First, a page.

Head of policy says general election manifestos lack a real appreciation of how opening up data can improve policy and services
All the main political parties have fallen short in furthering the cause of open data in their election manifestos, according to the head of policy at the Open Data Institute (ODI).
Peter Wells levels the criticisms in a new blogpost that says there seems to be little understanding about how opening up public sector data can create new ways to deliver policies.
He acknowledges that a few relevant ideas have emerged, such as the Conservative proposal to open up data about land in the UK, and the plans from Labour and the Scottish National Party for beneficial ownership registers.
But he says that bigger things are missing from the manifestos.
“The need to tackle energy and water markets to make them work for consumers has been agreed upon but the ongoing market failure of access to data has not been recognised,” he says. “This market failure will stunt new technologies such as artificial intelligence and driverless cars.”
This is part of a broader absence of the role of technology in the manifestos, which Wells attributes to politicians maybe feeling they could not explain the role of technology to voters, or that voters would want to hear easy answers that they could not provide.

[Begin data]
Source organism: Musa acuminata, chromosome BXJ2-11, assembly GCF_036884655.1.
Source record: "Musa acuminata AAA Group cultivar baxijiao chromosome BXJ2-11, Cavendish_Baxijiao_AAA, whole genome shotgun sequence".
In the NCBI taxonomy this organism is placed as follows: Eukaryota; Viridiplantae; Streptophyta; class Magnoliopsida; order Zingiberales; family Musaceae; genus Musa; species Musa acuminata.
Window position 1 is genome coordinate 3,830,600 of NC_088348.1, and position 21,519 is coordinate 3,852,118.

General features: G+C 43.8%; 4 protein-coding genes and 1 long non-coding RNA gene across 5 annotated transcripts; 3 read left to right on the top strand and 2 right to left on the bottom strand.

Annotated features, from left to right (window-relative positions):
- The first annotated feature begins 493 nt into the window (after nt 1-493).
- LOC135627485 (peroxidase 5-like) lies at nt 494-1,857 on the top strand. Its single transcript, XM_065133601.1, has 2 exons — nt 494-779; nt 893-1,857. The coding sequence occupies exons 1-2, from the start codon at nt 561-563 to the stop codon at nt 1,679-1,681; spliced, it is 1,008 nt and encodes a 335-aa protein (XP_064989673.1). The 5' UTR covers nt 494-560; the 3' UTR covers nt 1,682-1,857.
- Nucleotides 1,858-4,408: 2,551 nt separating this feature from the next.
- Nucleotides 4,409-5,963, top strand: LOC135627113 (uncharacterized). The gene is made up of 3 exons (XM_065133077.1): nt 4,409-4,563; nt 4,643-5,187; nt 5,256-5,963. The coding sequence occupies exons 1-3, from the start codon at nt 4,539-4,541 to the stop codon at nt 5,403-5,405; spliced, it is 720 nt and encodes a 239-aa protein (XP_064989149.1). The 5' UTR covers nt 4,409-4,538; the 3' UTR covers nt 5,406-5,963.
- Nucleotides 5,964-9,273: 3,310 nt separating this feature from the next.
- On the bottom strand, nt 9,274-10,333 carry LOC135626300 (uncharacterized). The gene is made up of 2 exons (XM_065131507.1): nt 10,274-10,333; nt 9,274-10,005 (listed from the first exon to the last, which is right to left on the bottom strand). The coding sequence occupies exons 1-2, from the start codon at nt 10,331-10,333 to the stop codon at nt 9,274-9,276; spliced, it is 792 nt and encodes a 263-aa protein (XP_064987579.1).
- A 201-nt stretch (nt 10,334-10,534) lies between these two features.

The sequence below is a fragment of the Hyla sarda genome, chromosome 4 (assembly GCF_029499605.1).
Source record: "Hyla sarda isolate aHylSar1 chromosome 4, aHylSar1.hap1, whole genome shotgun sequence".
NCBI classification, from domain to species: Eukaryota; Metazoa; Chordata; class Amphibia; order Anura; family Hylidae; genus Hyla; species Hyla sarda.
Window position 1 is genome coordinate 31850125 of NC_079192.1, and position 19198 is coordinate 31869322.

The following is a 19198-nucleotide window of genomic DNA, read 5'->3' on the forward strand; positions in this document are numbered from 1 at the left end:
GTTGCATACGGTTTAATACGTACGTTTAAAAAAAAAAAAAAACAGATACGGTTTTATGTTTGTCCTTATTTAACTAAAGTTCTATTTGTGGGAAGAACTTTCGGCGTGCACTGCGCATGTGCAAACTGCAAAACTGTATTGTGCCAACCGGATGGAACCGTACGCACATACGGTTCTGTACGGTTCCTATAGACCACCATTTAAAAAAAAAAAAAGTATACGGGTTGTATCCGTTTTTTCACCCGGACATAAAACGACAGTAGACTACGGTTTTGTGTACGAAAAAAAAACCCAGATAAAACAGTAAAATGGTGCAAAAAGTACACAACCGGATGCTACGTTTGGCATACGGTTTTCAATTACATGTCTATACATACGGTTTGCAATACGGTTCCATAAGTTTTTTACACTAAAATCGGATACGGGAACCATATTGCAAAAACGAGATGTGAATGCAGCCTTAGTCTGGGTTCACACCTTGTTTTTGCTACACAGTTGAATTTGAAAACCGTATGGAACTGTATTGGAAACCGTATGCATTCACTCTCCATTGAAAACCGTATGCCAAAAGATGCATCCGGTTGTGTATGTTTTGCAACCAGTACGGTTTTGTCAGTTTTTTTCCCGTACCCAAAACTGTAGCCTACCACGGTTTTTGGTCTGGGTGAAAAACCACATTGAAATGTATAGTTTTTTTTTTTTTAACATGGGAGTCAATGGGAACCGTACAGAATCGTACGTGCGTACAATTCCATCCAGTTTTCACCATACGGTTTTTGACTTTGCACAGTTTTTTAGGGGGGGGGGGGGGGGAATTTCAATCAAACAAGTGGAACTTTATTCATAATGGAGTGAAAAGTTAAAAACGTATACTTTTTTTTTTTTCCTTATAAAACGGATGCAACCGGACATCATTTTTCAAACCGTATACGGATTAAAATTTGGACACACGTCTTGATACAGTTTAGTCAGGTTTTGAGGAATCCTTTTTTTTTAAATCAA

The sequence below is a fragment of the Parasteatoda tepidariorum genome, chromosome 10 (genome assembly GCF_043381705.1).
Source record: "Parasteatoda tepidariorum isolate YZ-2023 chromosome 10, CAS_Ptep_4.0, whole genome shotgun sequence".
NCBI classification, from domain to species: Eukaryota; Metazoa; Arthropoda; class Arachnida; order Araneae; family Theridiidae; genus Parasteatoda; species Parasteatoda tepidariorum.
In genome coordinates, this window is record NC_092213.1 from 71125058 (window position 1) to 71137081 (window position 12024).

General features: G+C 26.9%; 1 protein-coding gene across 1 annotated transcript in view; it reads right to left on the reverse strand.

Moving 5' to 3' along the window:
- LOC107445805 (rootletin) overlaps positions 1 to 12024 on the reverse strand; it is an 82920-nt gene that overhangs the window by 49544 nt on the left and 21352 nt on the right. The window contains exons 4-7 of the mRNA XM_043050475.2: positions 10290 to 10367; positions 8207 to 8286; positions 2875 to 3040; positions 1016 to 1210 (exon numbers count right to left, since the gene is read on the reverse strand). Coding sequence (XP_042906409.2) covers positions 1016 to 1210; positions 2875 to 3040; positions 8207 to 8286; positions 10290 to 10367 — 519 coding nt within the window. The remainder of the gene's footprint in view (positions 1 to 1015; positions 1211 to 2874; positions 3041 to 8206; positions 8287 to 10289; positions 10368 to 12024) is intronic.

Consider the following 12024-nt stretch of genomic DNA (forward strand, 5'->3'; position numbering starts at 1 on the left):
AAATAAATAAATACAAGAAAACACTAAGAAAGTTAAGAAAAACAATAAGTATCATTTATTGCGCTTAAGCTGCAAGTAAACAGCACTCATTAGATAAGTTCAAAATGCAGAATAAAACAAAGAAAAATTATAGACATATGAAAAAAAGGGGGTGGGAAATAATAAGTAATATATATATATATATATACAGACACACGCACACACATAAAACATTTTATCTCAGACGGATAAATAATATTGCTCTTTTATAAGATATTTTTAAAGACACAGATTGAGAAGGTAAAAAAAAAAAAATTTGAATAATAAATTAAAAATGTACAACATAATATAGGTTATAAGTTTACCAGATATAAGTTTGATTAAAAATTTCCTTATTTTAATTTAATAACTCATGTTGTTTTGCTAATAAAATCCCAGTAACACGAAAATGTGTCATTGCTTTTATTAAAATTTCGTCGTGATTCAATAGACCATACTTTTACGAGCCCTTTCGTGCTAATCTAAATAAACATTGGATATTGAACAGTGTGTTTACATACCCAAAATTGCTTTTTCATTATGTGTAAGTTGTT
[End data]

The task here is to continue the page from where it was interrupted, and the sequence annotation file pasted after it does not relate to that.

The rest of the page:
“Whatever the reasoning, the omission of the role of technology in manifestos has led to the wrong outcome,” he says. “At elections politicians need to show that they have learnt from the past and can tackle immediate challenges – such as Brexit – but they also need to show leadership by openly debating the futures they aim for and helping voters choose which future they want for their country.”
He adds that the failure of all three parties to publish data about their candidates is also discouraging, and that while the manifestos suggest consultations and big policy changes, they do not recognise the need for policy trials to produce data that would help assess an idea against its theoretical promises.
Image by McKay Savage, London, CC BY 2.0 through Wikimedia Commons